**Finitely smooth solutions of nonlinear singular partial differential equa-** **tions**

**Masafumi Yoshino**^{∗}

Graduate School of Sciences, Hiroshima University, Kagamiyama 1-3-1, Higashi-Hiroshima 739-8526, Japan Received 15 November 2003, revised 30 November 2003, accepted 2 December 2003

Published online 3 December 2003

**Key words **Fuchsian equations, totally characteristic equations, singular partial differential equations, normal
form, vector fields, Monge Amp`ere equation.

**MSC (2000) **Primary 35G20; Secondary, 37C10, 37J40

*This work is partially supported by Grant-in-Aid for Scientific Research (No. 16654028), Ministry of Education,*
*Science and Culture, Japan. This work was partly done when the author stayed in the university of Cagliari.*

*The author expresses appreciations to Prof. T. Gramchev and Department of Mathematics, Univ. of Cagliari*
*for the invitation and the supports.*

We solve a Fuchsian system of singular nonlinear partial differential equations with resonances. These equa- tions have no smooth solutions in general. We show the solvability in a class of finitely smooth functions.

Typical examples are a homology equation for a vector field and a degenerate Monge-Amp`ere equation.

Copyright line will be provided by the publisher

**1** **Introduction**

This paper is concerned with the solvability of a Fuchsian system of a singular nonlinear partial differential
equations in a bounded domainΩ*⊂***R**^{n} or in**R**^{n}. These equations naturally appear when we solve a class of
Monge-Amp `ere equations or when we linearize a singular vector field by a coordinate change. (See*§*2). As we
can see from the simple example*Lu*:= (*t*_{dt}^{d} *−*1)*u*=*t*, these equations do not have a smooth solution in general.

Indeed, if*u*(*t*) =*c*_{0}+*c*_{1}*t*+*v*(*t*),*v*=*O*(*t*^{2})is a solution, then the relations*L*(*c*_{0}+*c*_{1}*t*) =*−c*_{0}and*Lv*=*O*(*t*^{2})
imply that*u*is not smooth at*t* = 0. In fact, if we allow a singular solution, then we see that*u*=*ct*+*t*log*t*,
(*c*, constant) gives a solution. Here we take the branch of the logarithm such thatlog 1 = 0. If we restrict*t*to
the real line, then*u*gives a H¨older continuous function on the real line. Similar property holds for*Lu*= *x*_{1},
where*L*=*x*_{1}_{∂x}^{∂}

1 +*mx*_{2}_{∂x}^{∂}

2 *−*1,(*m >*1). The equation*Lu*=*x*_{1}has no smooth solution at the origin, while
*u*=*cx*_{1}+*x*_{1}log*x*_{1}, (*c*, constant) is a singular solution. It gives a H¨older continuous function on the real line
for an appropriate choice of the branch oflog*x*_{1}. We also note that this phenomenon is closely related with a
Grobman-Hartman theorem. (cf. Remark 2.9). These examples are known as a so-called totally characteristic
type partial differential equation.(cf. [3]). As to formal solutions of nonlinear first order totally characteristic type
equations we refer [3], and as to singular solutions of nonlinear singular partial differential equations we refer
[19]. We also remark a related work [11] concerning symbolic calculus on manifolds with edges.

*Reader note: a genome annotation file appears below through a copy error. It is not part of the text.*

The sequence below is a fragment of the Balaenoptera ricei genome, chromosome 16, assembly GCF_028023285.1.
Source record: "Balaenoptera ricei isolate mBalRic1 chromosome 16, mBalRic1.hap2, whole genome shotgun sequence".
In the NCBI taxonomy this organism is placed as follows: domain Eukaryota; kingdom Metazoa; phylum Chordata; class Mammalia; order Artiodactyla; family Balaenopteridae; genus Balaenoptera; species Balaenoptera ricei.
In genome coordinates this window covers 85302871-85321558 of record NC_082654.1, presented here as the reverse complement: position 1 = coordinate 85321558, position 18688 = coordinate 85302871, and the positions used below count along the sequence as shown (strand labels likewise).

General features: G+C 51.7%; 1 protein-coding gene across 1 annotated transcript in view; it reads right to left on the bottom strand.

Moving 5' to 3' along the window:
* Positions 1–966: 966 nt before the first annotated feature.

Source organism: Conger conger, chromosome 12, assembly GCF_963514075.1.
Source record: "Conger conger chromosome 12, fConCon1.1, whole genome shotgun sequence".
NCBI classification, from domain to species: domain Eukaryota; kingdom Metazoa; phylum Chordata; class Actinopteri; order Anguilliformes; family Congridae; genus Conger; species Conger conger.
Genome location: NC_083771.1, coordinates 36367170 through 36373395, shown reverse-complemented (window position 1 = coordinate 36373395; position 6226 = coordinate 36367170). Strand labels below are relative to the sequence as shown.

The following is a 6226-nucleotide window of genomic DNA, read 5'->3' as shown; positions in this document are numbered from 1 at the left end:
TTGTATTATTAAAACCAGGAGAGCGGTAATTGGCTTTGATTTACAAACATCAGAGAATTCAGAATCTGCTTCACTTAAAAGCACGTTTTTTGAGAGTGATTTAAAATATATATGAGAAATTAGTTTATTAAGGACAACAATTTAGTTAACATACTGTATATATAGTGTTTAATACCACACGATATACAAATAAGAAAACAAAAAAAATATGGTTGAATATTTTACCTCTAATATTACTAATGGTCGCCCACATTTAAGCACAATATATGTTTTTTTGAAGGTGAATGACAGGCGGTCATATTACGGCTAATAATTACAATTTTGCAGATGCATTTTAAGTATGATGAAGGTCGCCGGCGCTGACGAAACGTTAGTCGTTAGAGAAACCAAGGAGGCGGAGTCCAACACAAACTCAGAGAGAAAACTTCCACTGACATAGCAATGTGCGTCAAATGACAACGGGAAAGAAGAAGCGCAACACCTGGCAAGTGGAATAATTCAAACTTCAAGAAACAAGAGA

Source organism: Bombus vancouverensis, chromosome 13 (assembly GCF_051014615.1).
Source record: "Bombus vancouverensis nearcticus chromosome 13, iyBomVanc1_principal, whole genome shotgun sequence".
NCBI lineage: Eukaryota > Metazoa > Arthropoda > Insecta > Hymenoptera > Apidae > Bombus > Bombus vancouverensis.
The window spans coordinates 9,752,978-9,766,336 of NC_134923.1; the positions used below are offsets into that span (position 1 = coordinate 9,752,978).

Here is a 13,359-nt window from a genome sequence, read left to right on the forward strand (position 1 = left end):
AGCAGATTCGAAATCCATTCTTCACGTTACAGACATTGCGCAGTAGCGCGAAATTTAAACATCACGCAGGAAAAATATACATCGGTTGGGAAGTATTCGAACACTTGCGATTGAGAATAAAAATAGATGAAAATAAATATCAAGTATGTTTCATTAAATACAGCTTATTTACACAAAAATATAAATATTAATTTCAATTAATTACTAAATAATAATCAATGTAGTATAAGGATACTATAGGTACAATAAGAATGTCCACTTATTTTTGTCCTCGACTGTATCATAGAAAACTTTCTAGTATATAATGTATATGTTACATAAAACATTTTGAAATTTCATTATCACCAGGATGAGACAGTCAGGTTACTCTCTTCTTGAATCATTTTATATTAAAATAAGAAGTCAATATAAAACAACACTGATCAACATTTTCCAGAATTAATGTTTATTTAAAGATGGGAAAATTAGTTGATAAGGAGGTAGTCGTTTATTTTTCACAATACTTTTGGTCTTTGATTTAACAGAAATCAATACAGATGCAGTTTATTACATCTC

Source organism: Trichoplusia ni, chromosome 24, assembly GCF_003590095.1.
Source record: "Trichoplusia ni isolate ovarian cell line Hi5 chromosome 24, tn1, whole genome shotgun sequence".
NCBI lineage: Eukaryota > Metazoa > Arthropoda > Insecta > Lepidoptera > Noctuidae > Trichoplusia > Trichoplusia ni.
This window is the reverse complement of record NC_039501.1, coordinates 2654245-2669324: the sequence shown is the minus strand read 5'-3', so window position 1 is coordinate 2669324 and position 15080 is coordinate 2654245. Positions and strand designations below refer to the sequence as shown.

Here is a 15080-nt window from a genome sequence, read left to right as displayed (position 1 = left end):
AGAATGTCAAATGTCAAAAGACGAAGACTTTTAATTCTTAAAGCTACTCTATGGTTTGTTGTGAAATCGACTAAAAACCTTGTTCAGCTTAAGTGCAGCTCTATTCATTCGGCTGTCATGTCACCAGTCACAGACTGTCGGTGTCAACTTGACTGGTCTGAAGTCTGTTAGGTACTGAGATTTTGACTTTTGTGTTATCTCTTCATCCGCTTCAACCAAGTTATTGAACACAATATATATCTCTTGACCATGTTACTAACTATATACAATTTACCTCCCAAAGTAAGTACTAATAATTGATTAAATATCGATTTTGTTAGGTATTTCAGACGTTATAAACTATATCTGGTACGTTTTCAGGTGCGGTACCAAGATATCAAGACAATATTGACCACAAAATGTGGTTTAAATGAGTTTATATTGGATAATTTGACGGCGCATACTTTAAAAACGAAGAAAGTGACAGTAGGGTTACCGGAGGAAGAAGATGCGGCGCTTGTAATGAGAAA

The object of this paper is to solve this type of equations in a class of finitely smooth functions. For this purpose we employ a rapidly convergent iteration method in a class of non smooth functions, because the Fuchsian equations have a loss of regularity. We stress that the usual rapidly convergent iteration scheme is not useful in order to solve this type of equations, because one requires high regularity in the iterative scheme, while our solution does not have such smoothness in general. We introduce a partial smoothing operator which preserves the vanishing order of approximate solutions on every coordinate axis. This smoothing operator is useful in the iterative scheme because the Fuchsian partial differential operators which we study in this paper lose derivatives of the transversal direction of every coordinate axis, although they preserve the vanishing order. Concerning the loss of regularity of nonlinear equations (of multiple characteristics) we refer [5], [7] and [18].

*∗* e-mail:yoshino@math.sci.hiroshima-u.ac.jp, Phone: +81 0824 24 7350, Fax: +81 0824 24 0710

This paper is organized as follows. In*§*2 we state the main theorem and we give several consequences and
applications. In*§*3 we prepare lemmas which are necessary for the proof of the main theorem. The proof of the
main theorem is given in*§*4 by using a rapidly convergent iteration method.

**2** **Statement of results**

Let*x* = (*x*_{1}*, . . . , x*_{n}) *∈* R^{n} be the variable inR^{n} (*n* *≥* 2). For a multiinteger*α* = (*α*_{1}*, . . . , α*_{n}) *∈* Z^{n}_{+},
Z_{+}=*{*0*,*1*,*2*, . . .}*we set*|α|*=*α*_{1}+*· · ·*+*α*_{n}. We define

*∂*_{j}=*∂/∂x*_{j}*, δ*_{j} =*x*_{j}*∂*_{j}(*j*= 1*, . . . , n*)*,* *δ*^{α}=*δ*^{α}_{1}^{1}*· · ·δ*^{α}_{n}^{n}*.*
Let*m≥*1,*m≥s≥*0,*N* *≥*1be integers, and let

*p*_{j}(*δ*) =

*|α|≤m*

*a*_{αj}*δ*^{α}*,* (*a*_{αj}*∈*R*, j*= 1*, . . . , N*)

be Fuchsian partial differential operators. Let
*a*_{j}(*x, z*)*, z*= (*z*_{α})_{|α|≤s} *j*= 1*, . . . , N,*

be real-valued*C*^{∞}functions of(*x, z*)*∈*R^{n}*×*Ω, whereΩ*⊂*R^{kN},(*k*= #*{α∈*Z^{n}_{+};*|α| ≤s}*)is a neighborhood
of the origin.

We study the solvability of the system of equations for*u*= (*u*_{1}*, . . . , u*_{N})

*G*_{j}(*u*) :=*p*_{j}(*δ*)*u*_{j}+*a*_{j}(*x, δ*^{α}*u*;*|α| ≤s*) = 0*,* *j*= 1*, . . . , N.* (2.1)
Let*σ*be a nonnegative number, andΓbe a domain ofR^{n}. We define*H*_{σ} *≡H*_{σ,Γ} as the set of holomorphic
(vector) funtions*v*(*ζ*) = (*v*_{1}(*ζ*)*, . . . , v*_{N}(*ζ*))of*ζ*=*η*+*iξ∈*Γ +*i*R^{n}such that

*v*_{σ,Γ}:= sup

*η∈*Γ

R^{n}*ζ*^{σ}*|v*(*ζ*)*|dξ <∞,* (2.2)
where*ζ*= 1 +_{n}

*j*=1*|ζ**j**|*, and*|v*(*ζ*)*|*= (_{N}

*j*=1*|v**j*(*ζ*)*|*^{2})^{1/2}. The space*H*_{σ,Γ}is a Banach space with the norm
(2.2). The fundamental properties of*H*_{σ,Γ}is given in Proposition 3.1 which follows.

Let*f*(*x*)be an integrable*N*- vector function onR^{n}_{+}, R_{+} := *{t* *∈* R;*t* *≥* 0*}* and let*f*ˆ(*ζ*)be the Mellin
transform of*f*

*f*ˆ(*ζ*)*≡M*(*f*)(*ζ*) =

R^{n}_{+}*f*(*x*)*x*^{ζ−e}*dx,* *e*= (1*, . . . ,*1)*, ζ*=*η*+*iξ, η∈*Γ*, ξ∈*R^{n}*,* (2.3)